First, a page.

Kobe Bryant in 'The Call of Duty' Ad: What Is the Right Thing To Do?

Daniel YiContributor INovember 19, 2010

Seem familiar? It should. It’s the new Call of Duty: Black Ops by Activision and TreyArch.

After Infinity Ward got knocked off the development of the new C.O.D. franchise, TreyArch hauled ass to prove that they can still deliver an award-winning title.

It’s no surprise that they spent a pretty penny on marketing; by getting Kobe Bryant to appear in their new commercial, along with Jimmy Kimmel.

My initial reaction was…cool. I thought it was a clever commercial, considering I’m a film major myself. It shows everyday people, with their everyday work-hats on and wielding guns in an intense war-zone, to imply that people of all age, sex, race and status will be playing Call of Duty. No harm in that, right?

Well, for one, Bomani Jones and Skip Bayless from ESPN disagree. So do Matt Moore of CBSSports, Mark Medina of L.A. Times, and many more who will gladly jump on the bandwagon.

“It’s OK for [Bryant], though, because he’s never had to worry about going home to the ghetto. That ain’t his world.” – Walker

In an article by Tim Keown of ESPN, he interviews a youth football coach, Todd Walker, who also happens to be fighting the gun and violence culture. Todd is shocked by Bryant’s appearance in the new Call of Duty TV spot.

Part of it has to do with the fact that one of his players was shot in the head at a friend’s house. Tragic? Without a doubt. But are violent video games the cause for senseless violence? Well, I think we’re jumping the gun here.

Sure, it’s not exactly promoting world peace. With games like Grand Theft Auto programming hidden “missions” like Hot Coffee, where the player engages in sex with a prostitute, I can’t exactly defend the path that the video game industry has embarked on.

Recently, there was even a game released in Japan, where it encourages the player to rape high school girls in the subway station.

In light of that, it’s understandable if people want to draw parallels to this commercial and come to the conclusion that Kobe Bryant is telling kids that gun violence is cool.

But is it, really? The people who actually do play the game don’t perceive it in the same way as those who don’t. It’s always easier for people outside to judge those within, because it’s a culture you can’t understand.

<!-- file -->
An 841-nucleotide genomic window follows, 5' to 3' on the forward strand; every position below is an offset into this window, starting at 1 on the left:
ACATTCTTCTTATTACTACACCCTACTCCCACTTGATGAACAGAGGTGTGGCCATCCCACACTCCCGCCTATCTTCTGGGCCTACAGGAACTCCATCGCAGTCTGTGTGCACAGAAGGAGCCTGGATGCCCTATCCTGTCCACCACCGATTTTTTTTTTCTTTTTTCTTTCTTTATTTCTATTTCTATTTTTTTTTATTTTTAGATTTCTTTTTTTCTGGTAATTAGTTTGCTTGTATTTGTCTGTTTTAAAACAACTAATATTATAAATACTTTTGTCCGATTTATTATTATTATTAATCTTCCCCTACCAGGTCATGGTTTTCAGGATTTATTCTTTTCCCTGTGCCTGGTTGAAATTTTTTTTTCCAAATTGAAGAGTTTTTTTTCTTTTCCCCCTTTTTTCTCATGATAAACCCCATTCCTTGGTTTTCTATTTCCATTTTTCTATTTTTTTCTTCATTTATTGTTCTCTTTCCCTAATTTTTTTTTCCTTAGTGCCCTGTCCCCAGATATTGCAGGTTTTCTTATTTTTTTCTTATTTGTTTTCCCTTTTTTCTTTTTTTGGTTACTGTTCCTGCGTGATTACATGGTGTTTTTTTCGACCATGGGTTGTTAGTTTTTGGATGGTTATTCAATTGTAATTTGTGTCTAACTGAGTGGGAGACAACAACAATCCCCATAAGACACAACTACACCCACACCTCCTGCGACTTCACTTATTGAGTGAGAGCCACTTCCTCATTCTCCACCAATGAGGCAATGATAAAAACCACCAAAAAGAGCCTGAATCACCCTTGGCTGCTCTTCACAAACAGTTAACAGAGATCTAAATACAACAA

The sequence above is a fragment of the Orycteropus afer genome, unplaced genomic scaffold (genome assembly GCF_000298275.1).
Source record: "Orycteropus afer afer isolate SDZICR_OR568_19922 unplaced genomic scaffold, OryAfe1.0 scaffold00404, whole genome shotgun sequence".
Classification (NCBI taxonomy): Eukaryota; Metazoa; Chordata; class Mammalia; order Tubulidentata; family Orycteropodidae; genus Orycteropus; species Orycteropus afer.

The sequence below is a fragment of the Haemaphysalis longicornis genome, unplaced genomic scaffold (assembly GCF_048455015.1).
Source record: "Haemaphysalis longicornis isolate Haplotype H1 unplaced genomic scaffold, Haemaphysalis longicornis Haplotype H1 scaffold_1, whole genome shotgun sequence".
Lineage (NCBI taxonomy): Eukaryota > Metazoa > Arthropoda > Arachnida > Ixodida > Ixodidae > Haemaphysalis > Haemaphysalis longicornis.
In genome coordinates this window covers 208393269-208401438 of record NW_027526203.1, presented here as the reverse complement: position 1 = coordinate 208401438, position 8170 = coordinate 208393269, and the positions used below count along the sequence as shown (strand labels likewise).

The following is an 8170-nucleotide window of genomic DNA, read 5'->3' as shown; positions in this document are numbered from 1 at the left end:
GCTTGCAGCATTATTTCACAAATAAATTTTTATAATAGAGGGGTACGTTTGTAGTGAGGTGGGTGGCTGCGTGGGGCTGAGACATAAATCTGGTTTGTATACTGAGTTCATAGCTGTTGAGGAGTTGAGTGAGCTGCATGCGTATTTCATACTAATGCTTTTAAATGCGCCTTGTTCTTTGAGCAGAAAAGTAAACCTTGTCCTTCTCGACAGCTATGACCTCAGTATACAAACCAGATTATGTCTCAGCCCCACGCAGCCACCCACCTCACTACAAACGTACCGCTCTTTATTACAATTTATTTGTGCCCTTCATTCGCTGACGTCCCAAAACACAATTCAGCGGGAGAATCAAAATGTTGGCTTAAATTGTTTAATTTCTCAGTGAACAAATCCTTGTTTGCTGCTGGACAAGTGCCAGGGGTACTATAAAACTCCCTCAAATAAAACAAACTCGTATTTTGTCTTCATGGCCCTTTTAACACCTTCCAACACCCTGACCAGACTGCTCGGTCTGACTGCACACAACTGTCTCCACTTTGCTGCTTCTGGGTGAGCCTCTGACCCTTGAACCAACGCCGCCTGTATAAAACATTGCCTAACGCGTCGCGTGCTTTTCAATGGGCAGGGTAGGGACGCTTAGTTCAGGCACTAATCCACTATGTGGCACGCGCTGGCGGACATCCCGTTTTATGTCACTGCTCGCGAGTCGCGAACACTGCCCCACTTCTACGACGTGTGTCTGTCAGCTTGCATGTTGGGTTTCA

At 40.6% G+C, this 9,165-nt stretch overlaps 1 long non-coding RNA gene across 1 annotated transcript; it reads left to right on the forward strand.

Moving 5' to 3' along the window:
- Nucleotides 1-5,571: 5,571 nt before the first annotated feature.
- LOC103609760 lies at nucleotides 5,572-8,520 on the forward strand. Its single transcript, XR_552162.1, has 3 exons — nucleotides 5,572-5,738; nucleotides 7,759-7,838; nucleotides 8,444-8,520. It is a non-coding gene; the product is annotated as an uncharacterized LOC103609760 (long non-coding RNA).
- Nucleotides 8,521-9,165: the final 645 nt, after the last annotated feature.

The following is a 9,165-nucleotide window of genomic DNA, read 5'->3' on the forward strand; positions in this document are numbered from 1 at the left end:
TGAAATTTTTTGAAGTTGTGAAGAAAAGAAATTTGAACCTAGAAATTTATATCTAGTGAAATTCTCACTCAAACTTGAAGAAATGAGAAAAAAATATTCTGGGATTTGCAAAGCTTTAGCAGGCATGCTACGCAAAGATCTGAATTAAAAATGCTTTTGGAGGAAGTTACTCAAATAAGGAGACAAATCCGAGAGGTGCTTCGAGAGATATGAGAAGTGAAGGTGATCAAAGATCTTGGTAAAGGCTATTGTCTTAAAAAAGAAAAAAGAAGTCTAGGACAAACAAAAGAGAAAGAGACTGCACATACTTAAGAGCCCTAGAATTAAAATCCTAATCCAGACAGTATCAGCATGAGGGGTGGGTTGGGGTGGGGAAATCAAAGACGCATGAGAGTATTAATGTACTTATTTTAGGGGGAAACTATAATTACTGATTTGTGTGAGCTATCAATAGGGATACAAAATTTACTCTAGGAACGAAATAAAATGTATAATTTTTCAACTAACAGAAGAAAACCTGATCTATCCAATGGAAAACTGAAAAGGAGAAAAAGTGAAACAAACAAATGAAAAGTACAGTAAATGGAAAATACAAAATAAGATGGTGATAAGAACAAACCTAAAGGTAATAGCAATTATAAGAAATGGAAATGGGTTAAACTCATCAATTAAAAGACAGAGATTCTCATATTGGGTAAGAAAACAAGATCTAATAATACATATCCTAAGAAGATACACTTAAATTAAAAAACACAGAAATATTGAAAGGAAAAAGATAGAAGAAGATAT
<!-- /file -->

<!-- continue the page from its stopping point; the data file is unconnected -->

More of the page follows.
If Bryant’s cameo incites us to go out and grab an AK-47, what of John Wayne and his Western flicks? Does watching Godfather make us want to imitate the Sicilian culture, and strangle people with wires?

Or is it an issue of Bryant’s influence? If so, I’m surprised that I haven’t heard anyone mention the name Kimmel, because he was in that commercial, right alongside Bryant, toting an even bigger RPG launcher.

If it’s neither of those, what is the real problem?

Well, I want to bring up a little history lesson. Alcohol was prohibited in the United States from 1920 to 1933, an act deemed as “The Noble Experiment.” It was implemented and enforced to reduce crime and corruption supposedly caused by the consumption of alcohol.

It failed miserably and was repealed because the consumption level increased drastically, as speakeasy clubs sprung up underground. The sale of alcohol was soon officiated by “organized” crime, and led many to turn to drugs like opium, cocaine and marijuana.

In essence, The Noble Experiment unveiled an important truth about man, and it is summed up in that famous saying: Guns don’t kill people. People kill people.

Granted I don’t live in South L.A. and Pio-Pico anymore, still I’ve had my share of dodging bullets in shoot-outs, and watching a crowbar get stuck in someone’s head in the middle of a street.

Last time there was a drive-by on my block, we called the cops and went back to sleep. Am I desensitized to violence? Probably.

But do I blame violence on video games? No, because I’ve seen enough bitterness and hate to know that violence is an external manifestation of an inner evil.

If there is a gun-violence issue at stake here, it goes a lot deeper than a simple TV commercial. The pervasive problems of the lower socio-economic tiers dig deep into the issues of poverty, negligence, depression, and countless other things that many of us pretend don’t exist.

It’s easier for people to point the finger at something external and ultimately unimportant, rather than going down to where the real issues are and sacrificing the time, effort, and even our lives to heal the deeply rooted problems of society. And this is the bigger hypocrisy to me.

So, if you’re outraged by this commercial, you’d better be out there doing something to change society because talk is cheap. Change is not.


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